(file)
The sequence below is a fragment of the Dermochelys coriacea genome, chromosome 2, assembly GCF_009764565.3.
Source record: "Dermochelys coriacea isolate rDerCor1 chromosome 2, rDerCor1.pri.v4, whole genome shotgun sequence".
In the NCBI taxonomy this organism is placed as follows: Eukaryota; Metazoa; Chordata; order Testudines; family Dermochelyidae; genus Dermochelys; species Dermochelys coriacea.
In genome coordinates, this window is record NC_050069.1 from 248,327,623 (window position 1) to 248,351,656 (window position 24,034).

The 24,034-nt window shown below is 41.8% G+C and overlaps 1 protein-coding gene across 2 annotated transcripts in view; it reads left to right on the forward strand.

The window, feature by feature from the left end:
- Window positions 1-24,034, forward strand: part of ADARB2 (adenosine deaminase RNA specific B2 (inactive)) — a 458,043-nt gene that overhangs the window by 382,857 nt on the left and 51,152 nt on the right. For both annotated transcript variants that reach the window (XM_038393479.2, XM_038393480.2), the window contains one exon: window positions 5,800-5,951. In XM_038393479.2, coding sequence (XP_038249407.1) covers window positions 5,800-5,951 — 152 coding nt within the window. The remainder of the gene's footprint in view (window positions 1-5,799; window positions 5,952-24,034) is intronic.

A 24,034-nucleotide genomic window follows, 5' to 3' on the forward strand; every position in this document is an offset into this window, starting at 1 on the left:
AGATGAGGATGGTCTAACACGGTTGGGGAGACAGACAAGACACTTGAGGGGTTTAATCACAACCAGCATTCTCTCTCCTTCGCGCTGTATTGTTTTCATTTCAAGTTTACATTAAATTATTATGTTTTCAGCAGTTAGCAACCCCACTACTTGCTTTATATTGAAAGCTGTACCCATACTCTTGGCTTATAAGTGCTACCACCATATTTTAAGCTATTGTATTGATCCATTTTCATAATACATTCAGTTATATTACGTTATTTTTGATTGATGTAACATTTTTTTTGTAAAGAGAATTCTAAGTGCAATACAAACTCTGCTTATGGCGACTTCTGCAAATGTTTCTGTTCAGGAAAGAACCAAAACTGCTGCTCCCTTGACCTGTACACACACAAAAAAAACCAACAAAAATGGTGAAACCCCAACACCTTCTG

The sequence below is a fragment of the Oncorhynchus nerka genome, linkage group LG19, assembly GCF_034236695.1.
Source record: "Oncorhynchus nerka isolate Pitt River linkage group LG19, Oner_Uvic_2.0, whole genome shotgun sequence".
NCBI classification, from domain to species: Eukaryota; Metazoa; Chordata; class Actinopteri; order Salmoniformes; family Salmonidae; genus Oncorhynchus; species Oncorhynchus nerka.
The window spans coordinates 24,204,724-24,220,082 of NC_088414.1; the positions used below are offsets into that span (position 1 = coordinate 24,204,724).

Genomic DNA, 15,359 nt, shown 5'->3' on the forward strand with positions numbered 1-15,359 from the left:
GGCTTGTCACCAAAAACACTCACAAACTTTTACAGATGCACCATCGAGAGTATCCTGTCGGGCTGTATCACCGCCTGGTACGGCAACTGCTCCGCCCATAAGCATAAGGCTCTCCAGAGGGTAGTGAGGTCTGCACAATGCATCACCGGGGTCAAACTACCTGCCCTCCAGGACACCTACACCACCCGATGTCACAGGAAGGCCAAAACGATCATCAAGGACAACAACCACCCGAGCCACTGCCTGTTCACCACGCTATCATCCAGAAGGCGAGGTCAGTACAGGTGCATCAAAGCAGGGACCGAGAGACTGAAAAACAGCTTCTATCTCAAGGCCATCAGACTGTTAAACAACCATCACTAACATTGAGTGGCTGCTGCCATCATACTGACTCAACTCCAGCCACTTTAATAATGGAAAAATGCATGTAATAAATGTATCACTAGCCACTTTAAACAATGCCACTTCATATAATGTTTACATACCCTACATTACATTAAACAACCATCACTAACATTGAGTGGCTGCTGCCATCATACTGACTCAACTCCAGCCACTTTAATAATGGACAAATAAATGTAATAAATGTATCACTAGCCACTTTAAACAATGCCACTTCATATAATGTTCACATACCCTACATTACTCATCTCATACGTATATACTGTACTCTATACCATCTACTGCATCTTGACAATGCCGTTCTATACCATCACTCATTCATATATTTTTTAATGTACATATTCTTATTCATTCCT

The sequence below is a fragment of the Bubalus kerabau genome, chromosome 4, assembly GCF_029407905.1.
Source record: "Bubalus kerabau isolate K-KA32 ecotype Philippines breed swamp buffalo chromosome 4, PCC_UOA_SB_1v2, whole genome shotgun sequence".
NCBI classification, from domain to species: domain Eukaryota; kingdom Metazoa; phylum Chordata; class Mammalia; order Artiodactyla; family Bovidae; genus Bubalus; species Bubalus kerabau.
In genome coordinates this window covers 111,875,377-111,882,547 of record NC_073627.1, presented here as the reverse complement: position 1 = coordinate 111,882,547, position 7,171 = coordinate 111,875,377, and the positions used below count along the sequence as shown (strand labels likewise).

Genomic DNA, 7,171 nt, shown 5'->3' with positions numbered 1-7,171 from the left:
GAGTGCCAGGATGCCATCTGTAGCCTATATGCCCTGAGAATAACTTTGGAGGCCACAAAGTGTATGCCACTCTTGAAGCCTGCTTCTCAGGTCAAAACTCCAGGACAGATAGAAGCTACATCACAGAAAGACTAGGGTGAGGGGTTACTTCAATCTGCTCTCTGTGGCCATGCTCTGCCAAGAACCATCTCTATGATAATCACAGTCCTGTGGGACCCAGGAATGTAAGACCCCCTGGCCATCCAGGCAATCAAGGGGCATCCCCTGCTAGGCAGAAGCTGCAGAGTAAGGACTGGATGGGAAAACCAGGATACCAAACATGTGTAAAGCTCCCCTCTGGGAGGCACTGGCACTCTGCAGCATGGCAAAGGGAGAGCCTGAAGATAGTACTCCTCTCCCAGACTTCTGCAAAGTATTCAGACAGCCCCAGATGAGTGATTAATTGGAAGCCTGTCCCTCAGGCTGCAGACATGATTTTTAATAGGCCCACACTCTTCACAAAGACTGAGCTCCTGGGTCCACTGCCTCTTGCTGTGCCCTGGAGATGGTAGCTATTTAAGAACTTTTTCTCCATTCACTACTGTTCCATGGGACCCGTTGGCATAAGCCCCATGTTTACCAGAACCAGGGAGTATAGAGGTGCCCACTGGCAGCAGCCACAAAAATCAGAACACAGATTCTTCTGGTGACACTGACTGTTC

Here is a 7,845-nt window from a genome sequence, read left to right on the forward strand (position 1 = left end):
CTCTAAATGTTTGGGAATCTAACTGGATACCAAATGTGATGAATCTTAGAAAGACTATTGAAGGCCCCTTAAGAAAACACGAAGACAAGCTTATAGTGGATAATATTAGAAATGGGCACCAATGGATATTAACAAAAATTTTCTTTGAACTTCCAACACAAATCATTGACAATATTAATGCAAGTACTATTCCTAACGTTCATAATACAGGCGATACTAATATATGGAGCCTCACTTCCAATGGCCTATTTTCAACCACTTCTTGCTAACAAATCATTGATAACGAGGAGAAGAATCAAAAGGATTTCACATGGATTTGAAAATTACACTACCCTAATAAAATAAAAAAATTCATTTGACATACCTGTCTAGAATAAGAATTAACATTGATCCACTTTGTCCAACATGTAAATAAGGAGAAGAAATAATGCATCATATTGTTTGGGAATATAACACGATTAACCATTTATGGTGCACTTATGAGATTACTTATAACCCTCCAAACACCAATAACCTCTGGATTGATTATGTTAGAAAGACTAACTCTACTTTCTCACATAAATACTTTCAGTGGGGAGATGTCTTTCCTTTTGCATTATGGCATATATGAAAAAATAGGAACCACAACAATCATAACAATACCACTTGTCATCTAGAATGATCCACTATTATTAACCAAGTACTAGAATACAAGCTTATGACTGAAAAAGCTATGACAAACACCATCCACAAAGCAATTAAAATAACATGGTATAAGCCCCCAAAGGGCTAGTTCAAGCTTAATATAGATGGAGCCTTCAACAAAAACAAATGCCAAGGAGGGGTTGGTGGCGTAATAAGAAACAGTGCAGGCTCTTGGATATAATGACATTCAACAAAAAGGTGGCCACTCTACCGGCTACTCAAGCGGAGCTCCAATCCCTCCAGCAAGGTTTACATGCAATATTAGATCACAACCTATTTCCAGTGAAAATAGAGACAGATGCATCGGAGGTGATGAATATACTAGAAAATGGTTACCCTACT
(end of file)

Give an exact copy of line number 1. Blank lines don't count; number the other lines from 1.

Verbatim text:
The sequence below is a fragment of the Dermochelys coriacea genome, chromosome 2, assembly GCF_009764565.3.